I can remember the first time I saw it happen. I was embarrassed to watch, because I thought it would be obvious to the person doing it that I’d never seen it before. The person was French, and he was a relative of my friends who had invited me over for dinner. There was a big BBQ unfolding, and he seemed comfortable taking the lead with all the food preparation, excluding grilling the meat. He was slicing vegetables, tossing a salad and then he picked up a fresh pineapple. He sliced it like it was performance art, and I watched closely, thinking I would try it myself. Growing up, I learned many things in the kitchen. I can cut a whole chicken into pieces, I can make a pie crust from scratch (and crimp the edges) and, while I haven’t yet mastered it, I know how to make homemade doughnuts.
I never learned to cut a pineapple, though. While I opened many cans of pineapple, I don’t think I’d ever seen a fresh pineapple cut until the French visitor took over the kitchen at the BBQ. He carved it like an expert, and was faster than my eyes could follow. I learned something that day, and it wasn’t how to carve a pineapple. I learned how delicious fresh pineapple tastes. Like most ripe, fresh fruit, it needs nothing done to it.
Years later, I learned how to successfully carve a pineapple. It’s not pretty when I do it. It’s not fancy and artful like when the Frenchman did it. It is fast and easy, though, and the kids are excited to see it happening, because they know fresh pineapple will soon be coming their way.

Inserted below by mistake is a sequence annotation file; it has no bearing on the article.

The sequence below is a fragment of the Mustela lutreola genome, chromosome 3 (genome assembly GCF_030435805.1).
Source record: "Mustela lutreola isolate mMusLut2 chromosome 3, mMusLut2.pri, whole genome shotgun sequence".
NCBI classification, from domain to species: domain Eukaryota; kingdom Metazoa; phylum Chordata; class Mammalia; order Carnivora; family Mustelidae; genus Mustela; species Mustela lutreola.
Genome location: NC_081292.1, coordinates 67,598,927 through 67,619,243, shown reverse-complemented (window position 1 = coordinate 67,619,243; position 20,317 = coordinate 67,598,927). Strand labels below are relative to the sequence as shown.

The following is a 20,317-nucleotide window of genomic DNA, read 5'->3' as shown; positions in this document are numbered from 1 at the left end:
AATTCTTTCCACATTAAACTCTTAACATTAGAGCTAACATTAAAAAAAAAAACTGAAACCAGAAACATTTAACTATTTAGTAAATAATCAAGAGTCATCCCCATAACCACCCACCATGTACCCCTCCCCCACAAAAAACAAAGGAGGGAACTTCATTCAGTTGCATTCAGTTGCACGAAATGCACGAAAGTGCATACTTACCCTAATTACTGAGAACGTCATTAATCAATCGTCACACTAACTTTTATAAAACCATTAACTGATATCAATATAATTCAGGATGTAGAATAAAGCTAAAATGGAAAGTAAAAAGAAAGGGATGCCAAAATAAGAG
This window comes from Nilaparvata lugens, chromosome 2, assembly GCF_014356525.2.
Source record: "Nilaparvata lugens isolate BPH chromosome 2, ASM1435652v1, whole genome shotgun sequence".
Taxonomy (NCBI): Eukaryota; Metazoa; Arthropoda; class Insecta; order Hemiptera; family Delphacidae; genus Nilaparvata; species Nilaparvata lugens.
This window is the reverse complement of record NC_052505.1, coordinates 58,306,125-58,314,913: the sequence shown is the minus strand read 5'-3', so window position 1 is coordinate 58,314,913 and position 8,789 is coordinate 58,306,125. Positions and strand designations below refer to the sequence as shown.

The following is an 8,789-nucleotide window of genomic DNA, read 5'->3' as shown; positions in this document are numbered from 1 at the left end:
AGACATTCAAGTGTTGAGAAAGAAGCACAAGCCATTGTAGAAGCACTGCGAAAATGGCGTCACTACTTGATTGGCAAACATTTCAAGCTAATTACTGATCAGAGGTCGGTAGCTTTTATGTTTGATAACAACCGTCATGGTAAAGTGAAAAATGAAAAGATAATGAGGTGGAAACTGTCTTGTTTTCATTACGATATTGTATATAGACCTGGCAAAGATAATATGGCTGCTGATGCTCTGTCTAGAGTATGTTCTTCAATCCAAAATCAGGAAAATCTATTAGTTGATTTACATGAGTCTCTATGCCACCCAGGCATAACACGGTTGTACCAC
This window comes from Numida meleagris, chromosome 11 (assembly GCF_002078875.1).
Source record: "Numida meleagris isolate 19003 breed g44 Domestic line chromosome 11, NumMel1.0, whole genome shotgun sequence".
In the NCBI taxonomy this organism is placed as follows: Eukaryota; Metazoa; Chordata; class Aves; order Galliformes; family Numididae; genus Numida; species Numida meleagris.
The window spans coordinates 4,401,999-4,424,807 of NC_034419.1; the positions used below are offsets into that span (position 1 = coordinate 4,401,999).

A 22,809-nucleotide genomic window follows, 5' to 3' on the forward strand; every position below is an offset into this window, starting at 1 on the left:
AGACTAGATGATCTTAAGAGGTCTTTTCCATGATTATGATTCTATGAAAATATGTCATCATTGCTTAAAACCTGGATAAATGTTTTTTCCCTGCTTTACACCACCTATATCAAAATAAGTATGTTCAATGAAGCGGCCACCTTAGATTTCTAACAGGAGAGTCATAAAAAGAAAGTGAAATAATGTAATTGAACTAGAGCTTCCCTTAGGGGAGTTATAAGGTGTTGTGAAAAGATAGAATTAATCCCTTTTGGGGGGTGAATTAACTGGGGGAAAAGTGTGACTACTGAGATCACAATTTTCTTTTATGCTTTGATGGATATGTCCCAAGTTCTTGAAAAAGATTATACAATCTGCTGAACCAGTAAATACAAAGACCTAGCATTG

cutting a pineapple
Like most large fruit with rounded corners, such as watermelon, the first thing to do is use a large, sharp knife to cut off the top and bottom to create a flat bottom that will serve as a base. Then, set the pineapple up straight and begin slicing off the outer skin from top to bottom. At first, it’s hard to know how deep to slice into the pineapple. The idea, like carving a watermelon, is to get all the tough outer skin without taking too much of the fruit with it. After the skin is off, make four cuts from top to bottom to cut the pineapple away from the core. Now, the fruit is removed and can be cut into pieces. Usually, there is still some soft pineapple left around the hard core. I slice some more pieces off into sticks. They are fun to throw to the kids or use for the adults, as a garnish for a cocktail or beer.